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To rescue Sumatran rhinos, Indonesia starts by counting them first

15 / 04 / 2019, Mongabaycom News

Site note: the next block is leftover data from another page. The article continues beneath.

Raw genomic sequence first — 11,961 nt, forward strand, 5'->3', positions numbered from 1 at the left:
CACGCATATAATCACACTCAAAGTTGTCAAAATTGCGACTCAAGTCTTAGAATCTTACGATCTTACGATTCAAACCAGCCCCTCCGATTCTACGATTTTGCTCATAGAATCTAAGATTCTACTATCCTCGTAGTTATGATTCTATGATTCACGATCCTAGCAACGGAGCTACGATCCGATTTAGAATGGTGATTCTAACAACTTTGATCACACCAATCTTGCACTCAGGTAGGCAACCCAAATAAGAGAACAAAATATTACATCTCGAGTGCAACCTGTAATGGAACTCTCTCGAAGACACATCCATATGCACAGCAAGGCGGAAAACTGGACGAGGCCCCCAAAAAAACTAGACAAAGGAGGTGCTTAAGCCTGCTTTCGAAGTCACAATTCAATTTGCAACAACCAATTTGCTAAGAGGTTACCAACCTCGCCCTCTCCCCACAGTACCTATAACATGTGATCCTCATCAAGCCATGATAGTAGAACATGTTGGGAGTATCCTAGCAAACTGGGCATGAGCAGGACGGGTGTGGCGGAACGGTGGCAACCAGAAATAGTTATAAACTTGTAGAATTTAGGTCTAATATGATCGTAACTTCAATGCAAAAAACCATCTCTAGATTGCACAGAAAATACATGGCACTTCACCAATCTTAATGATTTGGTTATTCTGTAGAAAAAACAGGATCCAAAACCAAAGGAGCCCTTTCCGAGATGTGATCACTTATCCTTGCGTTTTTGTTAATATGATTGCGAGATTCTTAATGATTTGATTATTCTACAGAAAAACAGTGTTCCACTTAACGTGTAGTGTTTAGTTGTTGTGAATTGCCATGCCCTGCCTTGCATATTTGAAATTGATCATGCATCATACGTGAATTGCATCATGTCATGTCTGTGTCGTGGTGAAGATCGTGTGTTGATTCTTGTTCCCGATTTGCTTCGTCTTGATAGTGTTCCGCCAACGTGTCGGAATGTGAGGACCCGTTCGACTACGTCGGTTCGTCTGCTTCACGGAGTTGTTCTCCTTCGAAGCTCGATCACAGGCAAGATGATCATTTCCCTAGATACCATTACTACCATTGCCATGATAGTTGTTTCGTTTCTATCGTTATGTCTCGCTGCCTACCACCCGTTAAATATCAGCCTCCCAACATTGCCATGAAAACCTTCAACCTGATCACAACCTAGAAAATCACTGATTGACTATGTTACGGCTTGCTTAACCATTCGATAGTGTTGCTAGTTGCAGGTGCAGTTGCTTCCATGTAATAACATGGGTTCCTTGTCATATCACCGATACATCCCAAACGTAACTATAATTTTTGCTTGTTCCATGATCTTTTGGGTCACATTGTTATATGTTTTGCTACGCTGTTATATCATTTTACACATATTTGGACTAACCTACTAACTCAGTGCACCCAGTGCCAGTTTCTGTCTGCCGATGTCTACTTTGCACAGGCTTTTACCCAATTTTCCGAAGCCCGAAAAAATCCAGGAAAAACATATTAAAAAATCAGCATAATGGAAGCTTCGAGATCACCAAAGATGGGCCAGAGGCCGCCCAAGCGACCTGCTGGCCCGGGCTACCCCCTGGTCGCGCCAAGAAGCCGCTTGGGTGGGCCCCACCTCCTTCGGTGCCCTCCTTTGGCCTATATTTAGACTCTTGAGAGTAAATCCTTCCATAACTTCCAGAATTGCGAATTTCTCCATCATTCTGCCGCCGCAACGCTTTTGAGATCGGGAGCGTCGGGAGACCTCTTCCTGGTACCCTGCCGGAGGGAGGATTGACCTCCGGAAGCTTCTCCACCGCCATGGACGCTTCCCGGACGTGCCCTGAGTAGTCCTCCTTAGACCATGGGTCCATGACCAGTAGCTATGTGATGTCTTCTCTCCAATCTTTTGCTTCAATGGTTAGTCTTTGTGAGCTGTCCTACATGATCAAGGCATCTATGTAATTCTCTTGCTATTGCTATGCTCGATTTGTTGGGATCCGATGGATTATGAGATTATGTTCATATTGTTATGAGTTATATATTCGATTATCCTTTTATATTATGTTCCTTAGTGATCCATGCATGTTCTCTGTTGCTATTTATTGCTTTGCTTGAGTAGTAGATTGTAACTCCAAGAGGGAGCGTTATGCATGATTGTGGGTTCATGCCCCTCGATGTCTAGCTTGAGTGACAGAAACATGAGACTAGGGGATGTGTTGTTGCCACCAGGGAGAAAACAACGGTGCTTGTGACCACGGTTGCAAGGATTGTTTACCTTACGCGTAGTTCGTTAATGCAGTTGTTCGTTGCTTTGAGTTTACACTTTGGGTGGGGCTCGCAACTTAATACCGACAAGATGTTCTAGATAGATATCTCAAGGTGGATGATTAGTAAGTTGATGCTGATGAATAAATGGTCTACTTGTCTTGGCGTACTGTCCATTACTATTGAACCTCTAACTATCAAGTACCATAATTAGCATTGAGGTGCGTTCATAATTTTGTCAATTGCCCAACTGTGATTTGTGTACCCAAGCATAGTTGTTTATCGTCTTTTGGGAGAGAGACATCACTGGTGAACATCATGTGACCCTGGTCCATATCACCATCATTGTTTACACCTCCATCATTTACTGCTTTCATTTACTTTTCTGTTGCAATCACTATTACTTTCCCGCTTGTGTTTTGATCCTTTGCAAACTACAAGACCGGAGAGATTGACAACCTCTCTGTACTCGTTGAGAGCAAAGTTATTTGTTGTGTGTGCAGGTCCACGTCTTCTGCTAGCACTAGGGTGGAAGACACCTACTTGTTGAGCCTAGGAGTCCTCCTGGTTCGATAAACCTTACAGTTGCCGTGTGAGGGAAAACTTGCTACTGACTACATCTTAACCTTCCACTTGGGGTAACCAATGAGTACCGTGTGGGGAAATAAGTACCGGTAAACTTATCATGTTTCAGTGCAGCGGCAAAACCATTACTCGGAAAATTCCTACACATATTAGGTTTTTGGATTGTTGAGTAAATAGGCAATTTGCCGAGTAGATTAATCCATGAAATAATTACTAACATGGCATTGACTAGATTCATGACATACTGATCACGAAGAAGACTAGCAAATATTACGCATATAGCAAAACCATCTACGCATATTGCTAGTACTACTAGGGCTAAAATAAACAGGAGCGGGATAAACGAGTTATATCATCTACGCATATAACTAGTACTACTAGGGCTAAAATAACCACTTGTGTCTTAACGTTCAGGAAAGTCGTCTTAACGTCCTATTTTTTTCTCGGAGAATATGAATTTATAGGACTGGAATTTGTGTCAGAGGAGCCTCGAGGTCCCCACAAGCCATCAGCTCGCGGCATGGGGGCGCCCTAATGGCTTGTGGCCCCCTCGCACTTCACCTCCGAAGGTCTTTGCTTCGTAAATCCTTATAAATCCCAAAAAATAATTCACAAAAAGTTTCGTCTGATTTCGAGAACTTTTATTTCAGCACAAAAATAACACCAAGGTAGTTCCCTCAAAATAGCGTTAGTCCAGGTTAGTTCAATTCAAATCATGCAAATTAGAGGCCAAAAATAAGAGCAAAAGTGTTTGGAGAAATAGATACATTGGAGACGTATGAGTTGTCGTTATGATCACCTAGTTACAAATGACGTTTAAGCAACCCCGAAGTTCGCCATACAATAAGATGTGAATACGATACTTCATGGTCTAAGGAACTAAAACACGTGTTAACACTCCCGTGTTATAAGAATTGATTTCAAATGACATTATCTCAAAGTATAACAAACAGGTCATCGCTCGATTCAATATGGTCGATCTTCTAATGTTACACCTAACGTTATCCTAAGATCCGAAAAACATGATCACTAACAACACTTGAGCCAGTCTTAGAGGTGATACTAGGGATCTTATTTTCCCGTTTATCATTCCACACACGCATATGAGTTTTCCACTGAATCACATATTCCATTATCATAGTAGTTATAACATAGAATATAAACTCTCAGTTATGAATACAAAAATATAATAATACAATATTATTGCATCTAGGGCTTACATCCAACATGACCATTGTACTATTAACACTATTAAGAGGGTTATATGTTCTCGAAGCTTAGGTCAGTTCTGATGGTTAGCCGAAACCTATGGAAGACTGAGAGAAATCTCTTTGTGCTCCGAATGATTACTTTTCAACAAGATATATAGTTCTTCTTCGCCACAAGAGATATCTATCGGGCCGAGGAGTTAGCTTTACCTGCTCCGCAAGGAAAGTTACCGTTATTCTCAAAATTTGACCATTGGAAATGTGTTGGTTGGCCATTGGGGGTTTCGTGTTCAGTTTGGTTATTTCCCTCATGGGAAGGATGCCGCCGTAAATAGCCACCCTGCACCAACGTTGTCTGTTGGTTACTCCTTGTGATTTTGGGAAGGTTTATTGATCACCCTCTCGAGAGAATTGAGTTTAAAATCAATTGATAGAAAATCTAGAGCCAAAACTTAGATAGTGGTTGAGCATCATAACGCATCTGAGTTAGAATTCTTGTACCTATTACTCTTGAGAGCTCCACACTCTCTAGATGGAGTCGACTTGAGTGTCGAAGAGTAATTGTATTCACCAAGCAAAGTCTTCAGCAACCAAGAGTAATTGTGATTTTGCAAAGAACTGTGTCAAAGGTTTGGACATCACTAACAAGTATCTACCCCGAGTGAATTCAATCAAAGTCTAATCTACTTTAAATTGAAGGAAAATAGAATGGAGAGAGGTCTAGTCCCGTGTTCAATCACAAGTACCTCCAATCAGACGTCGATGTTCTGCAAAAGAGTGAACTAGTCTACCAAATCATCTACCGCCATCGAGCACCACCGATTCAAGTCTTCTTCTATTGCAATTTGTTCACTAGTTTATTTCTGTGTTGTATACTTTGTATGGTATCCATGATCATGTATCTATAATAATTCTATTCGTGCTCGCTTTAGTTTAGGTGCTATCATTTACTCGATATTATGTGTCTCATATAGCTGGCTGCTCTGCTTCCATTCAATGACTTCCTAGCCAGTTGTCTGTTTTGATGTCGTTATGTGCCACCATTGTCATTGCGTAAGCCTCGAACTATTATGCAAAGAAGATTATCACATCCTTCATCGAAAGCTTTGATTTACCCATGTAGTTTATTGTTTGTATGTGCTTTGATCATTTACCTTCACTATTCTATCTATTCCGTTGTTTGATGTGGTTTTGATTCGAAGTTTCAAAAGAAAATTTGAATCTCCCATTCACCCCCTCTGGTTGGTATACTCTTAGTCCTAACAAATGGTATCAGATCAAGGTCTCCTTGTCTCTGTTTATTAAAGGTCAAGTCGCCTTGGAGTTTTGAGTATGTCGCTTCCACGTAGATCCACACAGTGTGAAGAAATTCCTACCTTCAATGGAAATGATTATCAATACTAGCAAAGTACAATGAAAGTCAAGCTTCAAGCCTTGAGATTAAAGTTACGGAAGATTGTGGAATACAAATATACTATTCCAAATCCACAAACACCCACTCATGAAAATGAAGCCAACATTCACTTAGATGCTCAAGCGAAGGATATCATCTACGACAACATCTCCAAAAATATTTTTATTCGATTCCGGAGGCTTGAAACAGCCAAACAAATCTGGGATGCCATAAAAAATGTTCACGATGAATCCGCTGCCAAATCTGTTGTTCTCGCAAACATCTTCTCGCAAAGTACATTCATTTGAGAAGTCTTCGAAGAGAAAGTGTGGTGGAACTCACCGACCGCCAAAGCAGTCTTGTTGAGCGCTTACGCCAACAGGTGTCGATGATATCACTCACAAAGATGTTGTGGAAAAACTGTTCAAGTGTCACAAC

LAMPUNG, Indonesia — Indonesian rhino researcher Budiono recorded every sign of living animals in Sumatra’s Way Kambas National Park: from mud pits and footprints, to scratches on tree trunks and half-eaten leaves on the ground. Each of these might point to an elusive creature: the Sumatran rhinoceros (Dicerorhinus sumatrensis). “We want definitive clues that point us to where the Sumatran rhinos are,” said Budiono, a researcher with the Indonesian Rhino Foundation (YABI). Budiono was one of 34 people taking part in the painstaking search for signs of the critically endangered animals in known rhino habitats within this park, one of the species’ last strongholds. The five-day program took place in February, a collaboration between the park agency, Indonesia’s environment ministry, YABI, and the International Union for Conservation of Nature (IUCN). The exercise was part of a bid to obtain more comprehensive information on the size of the rhino population on Sumatra, home to the majority of the surviving members of this nearly extinct species, said Indra Eksploitasia, the environment ministry’s director of biodiversity conservation. Harapan, a male rhino born in the U.S., is cared for at the Sumatran Rhino Sanctuary in Way Kambas National Park. Image by Muhammad Adimaja. Indonesia is the last place on Earth where wild Sumatran rhinos still roam. In addition to those on the eponymous island, a small population is believed to survive in Indonesian Borneo. Estimates of the current size of the wild rhino population range from 30 to 100 individuals. (Another nine live in…

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